What does this mean for your investments this year and how should you plan them. Let me get back to this in another post.

My stock portfolio -5 top holdings

While most investors may be going through the MF route to buy equity as an asset class, there is a lot of interest in the stock portfolios of seemingly successful investors. This is amply demonstrated by the numerous requests I get for stock tips and readers wanting to know about my portfolio. I had written on this earlier but with the passage of time a few things have changed. So here is a list of my top 5 holdings.

The first in the list is Tata Motors and some observations are below.

  • My motivation for buying the stock was it’s prominent place in the Auto sector along with Maruti as Indian auto companies.
  • My first purchase was in 2007 February and the last in January 2009.
  • The stock has seen a lot of corporate action in terms of bonus earlier but I only witnessed a split in 2011.
  • It has normally been a good dividend paying company at 100 % but in the past 2 years this has come down considerably.
  • In terms of potential, this is clearly one of the best examples of an Indian company which has gone global successfully. I think it is quite possible for the stock to double over the next 2-3 years.
  • My investment in the stock is now at an average price of 109 Rs and it is about 8 % of my portfolio value at CMP.
  • I do not have any real plans to sell the stock, now or in the near future.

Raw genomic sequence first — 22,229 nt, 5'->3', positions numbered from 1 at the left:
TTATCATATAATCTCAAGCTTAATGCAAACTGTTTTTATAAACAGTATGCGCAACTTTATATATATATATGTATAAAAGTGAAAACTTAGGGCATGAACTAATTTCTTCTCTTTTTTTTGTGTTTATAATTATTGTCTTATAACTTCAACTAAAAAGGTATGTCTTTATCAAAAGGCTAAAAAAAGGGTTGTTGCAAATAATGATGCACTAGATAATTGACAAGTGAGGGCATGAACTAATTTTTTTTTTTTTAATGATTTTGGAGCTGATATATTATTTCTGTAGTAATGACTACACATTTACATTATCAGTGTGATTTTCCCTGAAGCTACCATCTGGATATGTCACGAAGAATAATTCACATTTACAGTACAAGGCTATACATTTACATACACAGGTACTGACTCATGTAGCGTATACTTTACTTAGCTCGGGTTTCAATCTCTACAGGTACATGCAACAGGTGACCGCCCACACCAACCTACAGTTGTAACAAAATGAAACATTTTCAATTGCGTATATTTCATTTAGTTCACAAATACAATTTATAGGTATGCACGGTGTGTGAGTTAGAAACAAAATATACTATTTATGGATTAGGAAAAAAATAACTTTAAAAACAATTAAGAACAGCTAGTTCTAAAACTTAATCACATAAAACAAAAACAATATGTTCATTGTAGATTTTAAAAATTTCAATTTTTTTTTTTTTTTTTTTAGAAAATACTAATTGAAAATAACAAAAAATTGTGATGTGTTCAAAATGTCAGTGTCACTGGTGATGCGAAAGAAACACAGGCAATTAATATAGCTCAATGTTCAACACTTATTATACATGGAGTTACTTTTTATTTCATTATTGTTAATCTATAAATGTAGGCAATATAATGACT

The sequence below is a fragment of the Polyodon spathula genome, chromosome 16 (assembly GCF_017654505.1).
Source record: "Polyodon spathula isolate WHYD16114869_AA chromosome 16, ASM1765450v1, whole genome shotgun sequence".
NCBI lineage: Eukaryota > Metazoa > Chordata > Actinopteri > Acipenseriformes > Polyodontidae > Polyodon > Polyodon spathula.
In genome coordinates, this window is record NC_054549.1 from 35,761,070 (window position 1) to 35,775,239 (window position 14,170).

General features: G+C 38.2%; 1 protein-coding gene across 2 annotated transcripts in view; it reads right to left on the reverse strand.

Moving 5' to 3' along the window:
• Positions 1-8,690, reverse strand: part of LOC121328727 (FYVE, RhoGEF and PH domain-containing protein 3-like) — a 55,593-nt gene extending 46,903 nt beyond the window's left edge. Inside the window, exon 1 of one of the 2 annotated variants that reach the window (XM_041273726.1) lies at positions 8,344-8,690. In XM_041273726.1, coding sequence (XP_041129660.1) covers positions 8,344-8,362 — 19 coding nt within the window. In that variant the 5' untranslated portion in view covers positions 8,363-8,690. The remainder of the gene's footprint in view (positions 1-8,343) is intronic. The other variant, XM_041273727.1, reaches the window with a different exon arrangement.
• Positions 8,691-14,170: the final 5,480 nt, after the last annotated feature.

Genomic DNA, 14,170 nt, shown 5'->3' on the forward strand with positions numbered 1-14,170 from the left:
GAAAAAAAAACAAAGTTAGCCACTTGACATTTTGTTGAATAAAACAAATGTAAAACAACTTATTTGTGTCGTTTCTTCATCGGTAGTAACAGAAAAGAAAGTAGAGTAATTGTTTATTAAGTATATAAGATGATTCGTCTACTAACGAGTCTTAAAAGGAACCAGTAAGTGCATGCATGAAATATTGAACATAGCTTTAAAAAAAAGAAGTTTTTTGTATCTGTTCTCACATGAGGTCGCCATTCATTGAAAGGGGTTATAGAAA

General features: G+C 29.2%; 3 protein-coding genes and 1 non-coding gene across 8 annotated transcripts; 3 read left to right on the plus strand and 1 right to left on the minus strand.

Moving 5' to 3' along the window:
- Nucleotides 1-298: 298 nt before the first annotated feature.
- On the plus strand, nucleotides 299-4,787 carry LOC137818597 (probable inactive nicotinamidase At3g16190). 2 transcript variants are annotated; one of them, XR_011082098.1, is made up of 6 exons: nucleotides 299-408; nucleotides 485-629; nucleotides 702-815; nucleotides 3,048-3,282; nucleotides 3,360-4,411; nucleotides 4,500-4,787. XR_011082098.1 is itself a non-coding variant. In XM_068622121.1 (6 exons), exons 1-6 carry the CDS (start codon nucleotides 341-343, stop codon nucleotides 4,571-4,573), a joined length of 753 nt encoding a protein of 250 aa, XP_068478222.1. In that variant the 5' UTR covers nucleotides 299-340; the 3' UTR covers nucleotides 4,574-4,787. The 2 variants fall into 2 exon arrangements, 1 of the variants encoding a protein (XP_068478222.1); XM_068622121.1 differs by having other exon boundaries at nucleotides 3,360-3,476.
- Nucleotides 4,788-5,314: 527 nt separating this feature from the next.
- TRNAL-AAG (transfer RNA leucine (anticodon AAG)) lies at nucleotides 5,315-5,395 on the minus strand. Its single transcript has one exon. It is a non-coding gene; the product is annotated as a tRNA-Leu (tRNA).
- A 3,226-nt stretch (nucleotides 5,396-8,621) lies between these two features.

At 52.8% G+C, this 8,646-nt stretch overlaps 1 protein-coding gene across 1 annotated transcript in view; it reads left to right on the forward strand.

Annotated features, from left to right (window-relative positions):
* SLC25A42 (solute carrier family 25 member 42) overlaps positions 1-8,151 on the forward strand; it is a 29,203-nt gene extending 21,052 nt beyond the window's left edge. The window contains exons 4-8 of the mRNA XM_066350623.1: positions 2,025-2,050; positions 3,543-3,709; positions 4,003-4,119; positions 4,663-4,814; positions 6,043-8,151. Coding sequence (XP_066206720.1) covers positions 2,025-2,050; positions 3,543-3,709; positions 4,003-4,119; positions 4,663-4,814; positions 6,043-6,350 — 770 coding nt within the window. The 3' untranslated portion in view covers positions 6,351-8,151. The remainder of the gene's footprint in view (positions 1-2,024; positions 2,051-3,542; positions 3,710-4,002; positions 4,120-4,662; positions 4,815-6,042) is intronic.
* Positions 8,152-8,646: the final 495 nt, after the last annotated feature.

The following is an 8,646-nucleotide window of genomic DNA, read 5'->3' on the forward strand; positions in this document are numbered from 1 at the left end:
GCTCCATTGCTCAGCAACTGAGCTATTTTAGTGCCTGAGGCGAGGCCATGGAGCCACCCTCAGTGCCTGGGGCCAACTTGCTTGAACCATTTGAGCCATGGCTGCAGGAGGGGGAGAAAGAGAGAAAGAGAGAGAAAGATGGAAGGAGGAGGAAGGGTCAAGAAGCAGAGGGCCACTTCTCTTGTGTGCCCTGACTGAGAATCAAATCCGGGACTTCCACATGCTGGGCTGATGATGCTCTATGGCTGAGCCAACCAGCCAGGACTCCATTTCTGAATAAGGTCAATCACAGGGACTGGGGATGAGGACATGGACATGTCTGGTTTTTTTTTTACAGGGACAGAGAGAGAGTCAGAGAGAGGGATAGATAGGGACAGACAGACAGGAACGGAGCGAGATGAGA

The second in the list is Palred Technologies and some observations are below.

  • My motivation for buying the stock was really the options I got as the CEO of Four Soft between 2007 and 2012.
  • These were mostly through allotments over these years.
  • The stock has seen a lot of corporate action in terms of capital reduction and split. Four Soft was also sold off to Kewill and the current business of Palred Technologies is completely different.
  • It has normally never paid dividends but on the selling of the company the shareholders got a special dividend, which for me amounted to more than 10 lacs.
  • In terms of potential, the company is one of the few listed Indian companies in the E-commerce portal area. However, it deals in relatively cheap electronic accessories and is in a low margin business.
  • My investment in the stock is now at an average price of 30 Rs and it is about 7 % of my portfolio value at CMP.
  • I do not see this as a long term success and may sell it whenever I need money.